Camacho-Cristóbal, J. J., Anzellotti, D., and González-Fontes, A. (2002). Changes in phenolic metabolism of tobacco plants during short-term boron deficiency. Plant Physiol. Biochem. 40, 997–1002. doi: 10.1016/S0981-9428(02)01463-8
Camacho-Cristóbal, J. J., and González-Fontes, A. (1999). Boron deficiency causes a drastic decrease in nitrate content and nitrate reductase activity, and increases the content of carbohydrates in leaves from tobacco plants. Planta 209, 528–536. doi: 10.1007/s004250050757
Camacho-Cristóbal, J. J., and González-Fontes, A. (2007). Boron deficiency decreases plasmalemma H+-ATPase expression and nitrate uptake, and promotes ammonium assimilation into asparagine in tobacco roots. Planta 226, 443–451. doi: 10.1007/s00425-007-0494-2
Camacho-Cristóbal, J. J., Herrera-Rodríguez, M. B., Beato, V. M., Rexach, J., Navarro-Gochicoa, M. T., Maldonado, J. M., et al. (2008). The expression of several cell wall-related genes in Arabidopsis roots is down-regulated under boron deficiency. Environ. Exp Bot. 63, 351–358. doi: 10.1016/j.envexpbot.2007.12.004
Dordas, C., Chrispeels, M. J., and Brown, P. H. (2000). Permeability and channel-mediated transport of boric acid across membrane vesicles isolated from squash roots. Plant Physiol. 124, 1349–1362. doi: 10.1104/pp.124.3.1349
Farrokhi, N., Burton, R. A., Brownfield, L., Hrmova, M., Wilson, S. M., Bacic, A., et al. (2006). Plant cell wall biosynthesis: genetic, biochemical and functional genomics approaches to the identification of key genes. Plant Biotech. J. 4, 145–167. doi: 10.1111/j.1467-7652.2005.00169.x
Fleischer, A., O'Neill, M. A., and Ehwald, R. (1999). The pore size of non-graminaceous plant cell walls is rapidly decreased by borate ester cross-linking of the pectic polysaccharide rhamnogalacturonan II. Plant Physiol. 121, 829–838. doi: 10.1104/pp.121.3.829
Ghanati, F., Morita, A., and Yokota, H. (2002). Induction of suberin and increase of lignin content by excess boron in tobacco cells. Soil Sci. Plant Nutr. 48, 357–364. doi: 10.1080/00380768.2002.10409212
Guo, Y., Guo, H. Y., Zhang, L., Xie, H. Y., Zhao, X., Wang, F. X., et al. (2005). Genomic analysis of anti-hepatitis B virus (HBV) activity by small interfering RNA and lamivudine in stable HBV-producing cells. J. Virol. 79, 14392–14403. doi: 10.1128/JVI.79.22.14392-14403.2005
Ishii, T., and Matsunaga, T. (1996). Isolation and characterization of a boron-rhamnogalacturonan-II complex from cell walls of sugar beet pulp. Carbohyd. Res. 284, 1–9. doi: 10.1016/0008-6215(96)00010-9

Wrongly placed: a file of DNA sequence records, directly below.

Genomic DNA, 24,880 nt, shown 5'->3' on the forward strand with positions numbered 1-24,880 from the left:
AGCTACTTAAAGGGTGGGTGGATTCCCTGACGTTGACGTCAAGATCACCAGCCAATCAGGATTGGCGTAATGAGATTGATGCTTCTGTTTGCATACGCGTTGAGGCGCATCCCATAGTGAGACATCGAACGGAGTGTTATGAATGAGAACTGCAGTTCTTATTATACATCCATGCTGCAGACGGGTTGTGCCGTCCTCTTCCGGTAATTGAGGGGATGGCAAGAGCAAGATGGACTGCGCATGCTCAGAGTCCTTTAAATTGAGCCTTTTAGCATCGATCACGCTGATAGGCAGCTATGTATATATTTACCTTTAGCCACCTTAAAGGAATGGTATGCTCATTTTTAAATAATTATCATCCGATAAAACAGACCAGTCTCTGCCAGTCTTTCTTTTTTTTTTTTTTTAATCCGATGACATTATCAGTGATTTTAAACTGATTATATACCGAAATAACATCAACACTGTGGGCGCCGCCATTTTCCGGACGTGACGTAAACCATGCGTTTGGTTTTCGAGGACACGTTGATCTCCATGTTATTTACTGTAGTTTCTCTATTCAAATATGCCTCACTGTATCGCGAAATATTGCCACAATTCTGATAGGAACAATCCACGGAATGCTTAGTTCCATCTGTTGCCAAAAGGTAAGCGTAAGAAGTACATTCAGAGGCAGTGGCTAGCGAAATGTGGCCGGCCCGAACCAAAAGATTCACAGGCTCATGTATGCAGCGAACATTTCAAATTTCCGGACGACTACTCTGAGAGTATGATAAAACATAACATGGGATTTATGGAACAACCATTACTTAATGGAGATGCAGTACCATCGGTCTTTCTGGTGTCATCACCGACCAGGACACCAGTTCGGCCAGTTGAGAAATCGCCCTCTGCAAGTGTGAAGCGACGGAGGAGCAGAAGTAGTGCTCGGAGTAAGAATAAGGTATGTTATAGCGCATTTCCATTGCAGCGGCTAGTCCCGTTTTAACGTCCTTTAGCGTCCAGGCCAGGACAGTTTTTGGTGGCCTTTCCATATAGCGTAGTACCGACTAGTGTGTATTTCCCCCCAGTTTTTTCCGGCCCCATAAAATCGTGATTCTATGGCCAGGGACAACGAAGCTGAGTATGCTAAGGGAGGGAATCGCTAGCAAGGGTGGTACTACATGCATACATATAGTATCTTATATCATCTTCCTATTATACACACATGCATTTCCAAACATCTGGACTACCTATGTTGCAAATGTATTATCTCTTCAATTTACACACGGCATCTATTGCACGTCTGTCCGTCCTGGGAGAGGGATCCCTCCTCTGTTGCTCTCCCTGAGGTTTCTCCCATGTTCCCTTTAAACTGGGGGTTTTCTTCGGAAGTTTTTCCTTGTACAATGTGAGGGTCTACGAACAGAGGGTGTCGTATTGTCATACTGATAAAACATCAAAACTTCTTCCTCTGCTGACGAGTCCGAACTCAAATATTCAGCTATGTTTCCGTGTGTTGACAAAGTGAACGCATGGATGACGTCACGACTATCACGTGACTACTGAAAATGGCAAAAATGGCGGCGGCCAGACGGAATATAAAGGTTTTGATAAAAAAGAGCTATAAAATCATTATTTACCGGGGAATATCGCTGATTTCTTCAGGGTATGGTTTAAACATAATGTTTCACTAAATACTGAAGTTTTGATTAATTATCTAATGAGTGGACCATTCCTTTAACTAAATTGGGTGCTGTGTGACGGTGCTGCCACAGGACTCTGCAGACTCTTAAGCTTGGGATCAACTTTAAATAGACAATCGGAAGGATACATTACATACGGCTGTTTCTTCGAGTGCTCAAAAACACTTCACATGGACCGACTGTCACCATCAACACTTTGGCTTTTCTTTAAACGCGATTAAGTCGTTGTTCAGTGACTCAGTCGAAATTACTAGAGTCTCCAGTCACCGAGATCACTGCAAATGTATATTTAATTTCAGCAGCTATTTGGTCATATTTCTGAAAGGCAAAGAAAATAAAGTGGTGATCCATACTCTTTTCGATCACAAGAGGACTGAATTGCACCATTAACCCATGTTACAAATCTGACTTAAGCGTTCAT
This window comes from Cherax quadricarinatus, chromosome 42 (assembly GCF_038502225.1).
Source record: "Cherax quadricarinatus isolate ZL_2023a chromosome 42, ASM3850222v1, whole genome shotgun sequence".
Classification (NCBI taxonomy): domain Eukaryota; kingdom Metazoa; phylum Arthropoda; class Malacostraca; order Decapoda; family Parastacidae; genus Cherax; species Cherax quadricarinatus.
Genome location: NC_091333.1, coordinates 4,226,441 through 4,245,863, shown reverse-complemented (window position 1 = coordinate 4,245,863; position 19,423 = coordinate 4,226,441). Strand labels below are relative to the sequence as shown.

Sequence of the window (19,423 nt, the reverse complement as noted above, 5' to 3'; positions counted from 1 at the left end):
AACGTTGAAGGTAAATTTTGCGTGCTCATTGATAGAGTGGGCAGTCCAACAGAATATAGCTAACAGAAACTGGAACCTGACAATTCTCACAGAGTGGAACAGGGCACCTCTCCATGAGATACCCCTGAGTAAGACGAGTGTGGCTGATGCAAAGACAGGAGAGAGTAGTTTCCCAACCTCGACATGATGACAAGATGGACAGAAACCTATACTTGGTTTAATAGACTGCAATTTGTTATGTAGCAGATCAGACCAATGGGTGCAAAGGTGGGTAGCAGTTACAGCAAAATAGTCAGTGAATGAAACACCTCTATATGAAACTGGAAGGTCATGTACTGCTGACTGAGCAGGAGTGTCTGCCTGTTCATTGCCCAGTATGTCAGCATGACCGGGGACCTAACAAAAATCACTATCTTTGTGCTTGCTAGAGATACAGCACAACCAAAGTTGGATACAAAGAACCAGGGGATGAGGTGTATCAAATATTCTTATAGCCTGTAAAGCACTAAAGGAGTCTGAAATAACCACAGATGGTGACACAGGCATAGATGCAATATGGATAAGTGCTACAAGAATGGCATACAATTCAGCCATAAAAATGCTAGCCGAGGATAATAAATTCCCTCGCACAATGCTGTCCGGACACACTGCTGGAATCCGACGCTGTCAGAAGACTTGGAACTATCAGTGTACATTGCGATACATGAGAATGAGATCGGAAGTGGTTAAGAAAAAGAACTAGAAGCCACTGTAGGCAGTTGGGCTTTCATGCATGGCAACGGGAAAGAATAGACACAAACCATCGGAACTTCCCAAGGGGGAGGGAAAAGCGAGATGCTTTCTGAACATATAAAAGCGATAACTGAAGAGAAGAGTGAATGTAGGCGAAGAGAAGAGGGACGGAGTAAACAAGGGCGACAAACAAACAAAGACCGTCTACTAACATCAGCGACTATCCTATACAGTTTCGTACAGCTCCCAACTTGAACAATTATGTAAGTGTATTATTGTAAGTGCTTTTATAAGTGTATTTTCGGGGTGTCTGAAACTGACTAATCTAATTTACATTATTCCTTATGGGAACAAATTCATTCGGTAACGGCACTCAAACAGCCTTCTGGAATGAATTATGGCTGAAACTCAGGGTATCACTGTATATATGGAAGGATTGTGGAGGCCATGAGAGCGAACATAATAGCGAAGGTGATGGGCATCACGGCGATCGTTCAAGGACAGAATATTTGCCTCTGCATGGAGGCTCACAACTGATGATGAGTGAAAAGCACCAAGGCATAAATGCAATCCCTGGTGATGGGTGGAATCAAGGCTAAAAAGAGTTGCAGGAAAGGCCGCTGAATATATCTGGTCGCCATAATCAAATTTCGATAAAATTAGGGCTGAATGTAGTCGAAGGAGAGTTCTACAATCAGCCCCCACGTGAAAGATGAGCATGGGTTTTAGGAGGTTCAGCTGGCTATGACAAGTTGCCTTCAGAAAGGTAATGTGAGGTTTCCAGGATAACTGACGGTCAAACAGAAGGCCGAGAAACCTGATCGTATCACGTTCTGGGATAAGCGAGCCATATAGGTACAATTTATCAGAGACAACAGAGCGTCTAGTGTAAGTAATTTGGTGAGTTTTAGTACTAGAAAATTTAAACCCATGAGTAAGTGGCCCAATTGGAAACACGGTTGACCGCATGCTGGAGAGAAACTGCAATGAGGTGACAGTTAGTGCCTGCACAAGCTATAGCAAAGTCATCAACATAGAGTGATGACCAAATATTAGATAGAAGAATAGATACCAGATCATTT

Kato, Y., Miwa, K., Takano, J., Wada, M., and Fujiwara, T. (2009). Highly boron deficiency-tolerant plants generated by enhanced expression of NIP5;1, a boric acid channel. Plant Cell Physiol. 50, 58–66. doi: 10.1093/pcp/pcn168
Kocábek, T., Svoboda, Z., Al-Zwi, A. M., Rolfe, S. A., and Fellner, M. (2009). Boron-regulated hypocotyl elongation is affected in Arabidopsis mutants with defects in light signalling pathways. Environ. Exp. Bot. 67, 101–111. doi: 10.1016/j.envexpbot.2009.06.005
Kouchi, H., and Kumazawa, K. (1975). Anatomical responses of root tips to boron deficiency II. Effect of boron deficiency on the cellular growth and development in root tips. Soil Sci. Plant Nutr. 21, 137–150. doi: 10.1080/00380768.1975.10432630
Matas, M., González-Fontes, A., and Camacho-Cristóbal, J. J. (2009). Effect of boron supply on nitrate concentration and its reduction in roots and leaves of tobacco plants. Biol. Plantarum 53, 120–124. doi: 10.1007/s10535-009-0016-0
Matoh, T., Ishigak, K., Mizutani, M., Matsunaga, W., and Takabe, K. (1992). Boron nutrition of cultured tobacco BY-2 cells I. Requirement for and intracellular localization of boron and selection of cells that tolerate low levels of boron. Plant Cell Physiol. 33, 1135–1141.
Maurel, C., Verdoucq, L., Luu, D. T., and Santoni, V. (2008). Plant aquaporins: membrane channels with multiple integrated functions. Annu. Rev. Plant Biol. 59, 595–624. doi: 10.1146/annurev.arplant.59.032607.092734
Mei, L., Sheng, O., Peng, S. A., Zhou, G. F., Wei, Q. J., and Li, Q. H. (2011). Growth, root morphology and boron uptake by citrus rootstock seedlings differing in boron-deficiency responses. Sci. Horticult. 129, 426–432. doi: 10.1016/j.scienta.2011.04.012
Miwa, K., Takano, J., and Fujiwara, T. (2006). Improvement of seed yield under boron-limiting conditions through overexpression of BOR1, a boron transporter for xylem loading, in Arabidopsis thaliana. Plant J. 46, 1084–1091. doi: 10.1111/j.1365-313X.2006.02763.x
Noguchi, K., Dannel, F., Pfeffer, H., Römheld, V., Hayashi, H., and Fujiwara, T. (2000). Defect in root-shoot translocation of boron in Arabidopsis thaliana mutant bor1-1. J. Plant Physiol. 156, 751–755. doi: 10.1016/S0176-1617(00)80242-4
Noguchi, K., Yasumori, M., Imai, T., Naito, S., Matsunaga, T., Oda, H., et al. (1997). bor1-1, an Arabidopsis thaliana mutant that requires a high level of boron. Plant Physiol. 115, 901–906. doi: 10.1104/pp.115.3.901
O'Neill, M. A., Ishii, T., Albersheim, P., and Darvill, A. G. (2004). Rhamnogalacturonan II: structure and function of a borate cross-linked cell wall pectic polysaccharide. Annu. Rev. Plant Biol. 55, 109–139. doi: 10.1146/annurev.arplant.55.031903.141750
O'Neill, M. A., Warrenfeltz, D., Kates, K., Pellerin, P., Doco, T., Darvill, A. G., et al. (1996). Rhamnogalacturonan-II, a pectic polysaccharide in the walls of growing plant cell, forms a dimer that is covalently cross-linked by a borate ester in vitro conditions for the formation and hydrolysis of the dimer. J. Bio. Chem. 271, 22923–22930. doi: 10.1074/jbc.271.37.22923
Ouyang, B., Yang, T., Li, H., Zhang, L., Zhang, Y., Zhang, J., et al. (2007). Identification of early salt stress response genes in tomato root by suppression subtractive hybridization and microarray analysis. J. Exp. Bot. 58, 507–520. doi: 10.1093/jxb/erl258